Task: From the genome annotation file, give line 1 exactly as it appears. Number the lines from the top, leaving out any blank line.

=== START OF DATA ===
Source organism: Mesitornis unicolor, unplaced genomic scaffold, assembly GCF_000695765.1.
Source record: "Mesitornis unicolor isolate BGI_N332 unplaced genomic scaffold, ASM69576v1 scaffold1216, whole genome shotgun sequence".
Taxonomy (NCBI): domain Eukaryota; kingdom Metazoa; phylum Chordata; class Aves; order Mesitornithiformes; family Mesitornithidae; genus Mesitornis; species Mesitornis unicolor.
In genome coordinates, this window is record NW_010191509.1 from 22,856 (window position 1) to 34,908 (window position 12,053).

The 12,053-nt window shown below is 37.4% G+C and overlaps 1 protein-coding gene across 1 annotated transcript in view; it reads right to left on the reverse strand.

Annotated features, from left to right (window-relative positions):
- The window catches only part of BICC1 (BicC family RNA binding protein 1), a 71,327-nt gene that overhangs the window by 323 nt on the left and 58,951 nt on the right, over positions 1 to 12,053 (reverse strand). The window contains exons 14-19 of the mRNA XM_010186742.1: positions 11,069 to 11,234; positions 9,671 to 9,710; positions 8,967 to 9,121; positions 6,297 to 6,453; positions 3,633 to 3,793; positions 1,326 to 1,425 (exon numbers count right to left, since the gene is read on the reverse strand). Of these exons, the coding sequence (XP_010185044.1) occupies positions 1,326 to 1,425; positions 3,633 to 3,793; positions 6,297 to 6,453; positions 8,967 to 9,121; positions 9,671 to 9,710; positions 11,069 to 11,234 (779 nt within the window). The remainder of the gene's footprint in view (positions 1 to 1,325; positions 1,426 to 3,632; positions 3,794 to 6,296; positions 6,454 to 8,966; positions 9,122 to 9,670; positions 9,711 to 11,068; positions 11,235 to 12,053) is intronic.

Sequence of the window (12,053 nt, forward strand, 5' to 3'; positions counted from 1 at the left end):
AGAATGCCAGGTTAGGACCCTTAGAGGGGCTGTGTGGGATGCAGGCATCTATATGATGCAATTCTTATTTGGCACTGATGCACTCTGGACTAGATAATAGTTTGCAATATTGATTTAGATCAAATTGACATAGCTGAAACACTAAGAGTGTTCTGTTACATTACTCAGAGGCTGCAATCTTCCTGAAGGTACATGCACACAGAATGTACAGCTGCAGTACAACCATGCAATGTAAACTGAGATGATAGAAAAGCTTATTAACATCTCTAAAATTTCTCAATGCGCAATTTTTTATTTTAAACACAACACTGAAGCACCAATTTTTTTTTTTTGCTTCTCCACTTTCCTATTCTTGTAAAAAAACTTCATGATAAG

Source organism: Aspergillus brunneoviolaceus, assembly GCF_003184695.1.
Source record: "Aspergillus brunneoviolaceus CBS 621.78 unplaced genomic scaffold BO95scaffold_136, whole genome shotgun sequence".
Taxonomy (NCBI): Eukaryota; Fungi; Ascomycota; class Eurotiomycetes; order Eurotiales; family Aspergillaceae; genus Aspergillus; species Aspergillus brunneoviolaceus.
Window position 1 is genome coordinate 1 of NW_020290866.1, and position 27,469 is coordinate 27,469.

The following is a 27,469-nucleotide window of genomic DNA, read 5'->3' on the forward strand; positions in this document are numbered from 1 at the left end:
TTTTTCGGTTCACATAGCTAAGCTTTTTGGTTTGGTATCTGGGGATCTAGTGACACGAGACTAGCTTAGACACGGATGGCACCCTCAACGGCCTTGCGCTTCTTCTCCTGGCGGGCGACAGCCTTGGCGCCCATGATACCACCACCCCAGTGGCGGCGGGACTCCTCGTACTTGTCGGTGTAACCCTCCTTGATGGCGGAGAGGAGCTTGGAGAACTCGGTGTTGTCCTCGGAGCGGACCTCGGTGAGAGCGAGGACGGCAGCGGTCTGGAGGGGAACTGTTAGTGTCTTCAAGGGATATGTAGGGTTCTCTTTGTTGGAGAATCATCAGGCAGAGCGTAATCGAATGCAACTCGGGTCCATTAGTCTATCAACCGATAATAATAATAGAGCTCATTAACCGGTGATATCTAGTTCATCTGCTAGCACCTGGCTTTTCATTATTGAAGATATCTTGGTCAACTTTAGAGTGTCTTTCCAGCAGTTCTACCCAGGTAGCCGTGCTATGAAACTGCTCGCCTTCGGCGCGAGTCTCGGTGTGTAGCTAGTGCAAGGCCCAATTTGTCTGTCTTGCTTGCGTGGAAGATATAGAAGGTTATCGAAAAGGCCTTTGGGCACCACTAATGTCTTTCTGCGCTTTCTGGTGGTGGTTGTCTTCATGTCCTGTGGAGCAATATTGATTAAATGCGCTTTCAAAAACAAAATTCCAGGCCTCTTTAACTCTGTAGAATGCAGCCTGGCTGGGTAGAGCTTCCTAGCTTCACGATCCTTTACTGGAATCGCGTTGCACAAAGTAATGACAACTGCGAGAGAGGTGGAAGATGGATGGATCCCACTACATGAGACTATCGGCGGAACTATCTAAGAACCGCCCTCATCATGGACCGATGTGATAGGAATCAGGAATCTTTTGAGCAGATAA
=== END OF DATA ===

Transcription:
Source organism: Mesitornis unicolor, unplaced genomic scaffold, assembly GCF_000695765.1.